The Galaxy TabPro S is a convertible tablet powered by Microsoft's (NASDAQ:MSFT) Windows 10 operating system. Like the iPad Pro, it sports a relatively large display and pairs with a Bluetooth stylus and keyboard cover that folds. There's no firm pricing or release date just yet, which makes it difficult to compare the two tablets directly, but the TabPro S should be among the most compelling alternatives to the iPad Pro when it arrives sometime next month.
Lighter and less expensive?
The Galaxy TabPro S is slightly lighter and slightly smaller than the iPad Pro. At 12 inches, its display is nearly an inch smaller than the iPad Pro's 12.9-inch display, and its body is about half an inch shorter and narrower. As with its smartphones, Samsung is using an AMOLED display, while the iPad Pro uses LED. Notably, despite being larger, the iPad Pro's screen boasts a greater pixel density. Samsung is using a dual-core Core M processor, which is slower than the Core i5s and Core i7s found in some versions of Microsoft's similar Surface Pro 4 and is likely slower than the A9X in the iPad Pro.
Samsung hasn't said exactly how much it plans to charge for the TabPro S, but given these technical concessions, it will likely be cheaper than (or perhaps around the same price as) the iPad Pro. Total cost of ownership may be considerably lower given that Samsung plans to include the TabPro S's keyboard cover in the box. Apple charges $169 for its Smart Keyboard cover, a fact that has attracted strong criticism. "I was disappointed with Apple's optional keyboard case... It's... really costly," wrote The Verge's Walt Mossberg.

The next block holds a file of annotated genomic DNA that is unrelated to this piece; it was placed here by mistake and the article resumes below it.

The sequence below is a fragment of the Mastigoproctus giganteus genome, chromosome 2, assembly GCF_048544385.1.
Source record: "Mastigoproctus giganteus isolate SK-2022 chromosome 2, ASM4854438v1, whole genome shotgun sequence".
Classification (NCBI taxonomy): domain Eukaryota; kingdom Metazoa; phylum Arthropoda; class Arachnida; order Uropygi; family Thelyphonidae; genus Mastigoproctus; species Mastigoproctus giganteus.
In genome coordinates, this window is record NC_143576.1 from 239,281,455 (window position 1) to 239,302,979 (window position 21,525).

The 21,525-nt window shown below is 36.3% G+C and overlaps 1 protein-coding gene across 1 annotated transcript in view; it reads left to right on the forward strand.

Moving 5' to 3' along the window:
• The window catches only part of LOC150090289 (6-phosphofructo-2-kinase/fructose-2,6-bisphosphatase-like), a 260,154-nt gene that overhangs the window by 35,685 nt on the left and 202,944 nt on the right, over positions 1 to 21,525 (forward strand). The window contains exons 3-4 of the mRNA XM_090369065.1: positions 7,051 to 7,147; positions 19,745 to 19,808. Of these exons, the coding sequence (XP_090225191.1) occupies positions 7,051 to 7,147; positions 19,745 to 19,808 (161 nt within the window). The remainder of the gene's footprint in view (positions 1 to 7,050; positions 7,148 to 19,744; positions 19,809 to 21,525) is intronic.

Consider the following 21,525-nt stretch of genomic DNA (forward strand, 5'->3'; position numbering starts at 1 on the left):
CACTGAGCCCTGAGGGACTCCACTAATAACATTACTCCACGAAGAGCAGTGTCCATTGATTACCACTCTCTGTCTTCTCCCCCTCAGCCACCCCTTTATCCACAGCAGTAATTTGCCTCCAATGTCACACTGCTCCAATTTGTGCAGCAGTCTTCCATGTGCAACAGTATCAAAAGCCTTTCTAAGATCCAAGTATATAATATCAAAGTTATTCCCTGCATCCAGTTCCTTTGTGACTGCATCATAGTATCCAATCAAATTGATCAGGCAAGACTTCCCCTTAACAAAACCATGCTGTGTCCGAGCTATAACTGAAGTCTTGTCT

Of course, it's possible that Samsung charges the same or more for its TabPro S than the iPad Pro. That could put the device at a notable disadvantage.
A different Galaxy
But the most interesting aspect of the Galaxy TabPro S is its operating system, particularly within the context of its name. To date, Samsung has reserved the "Galaxy" brand strictly for its Android devices. Its touch-based Windows devices have been sold under the "ATIV" moniker instead.
Samsung remains Google's largest hardware partner -- it stills sell more Android-powered devices than any other company -- but it seems increasingly interested in alternatives. Its recently released smartwatches and smart TVs are powered by its own Tizen operating system rather than Google's Android, for example. Giving a Windows-powered device the Galaxy name may be the first attempt to shift the brand's image away from Android.
It should also be seen as a win for Microsoft's Windows 10, both in terms of adoption and vision. Several of Microsoft's hardware partners have announced or released Windows 10-powered tablets in recent months, but none are as dominant in the tablet market as Samsung. The Korean tech giant was the second-largest seller of tablets in the third quarter last year, according to IDC. It shipped 8 million units, capturing about 16.5% of the market.
Most of those tablets were powered by Android, even the larger ones. The massive 18.4-inch Galaxy View Samsung launched late last year relies on the Android operating system. Samsung could've easily chosen Android for its TabPro S but opted for Windows 10 instead. Android may be a better mobile platform, but for a device centered around productivity, Windows 10 is the better option.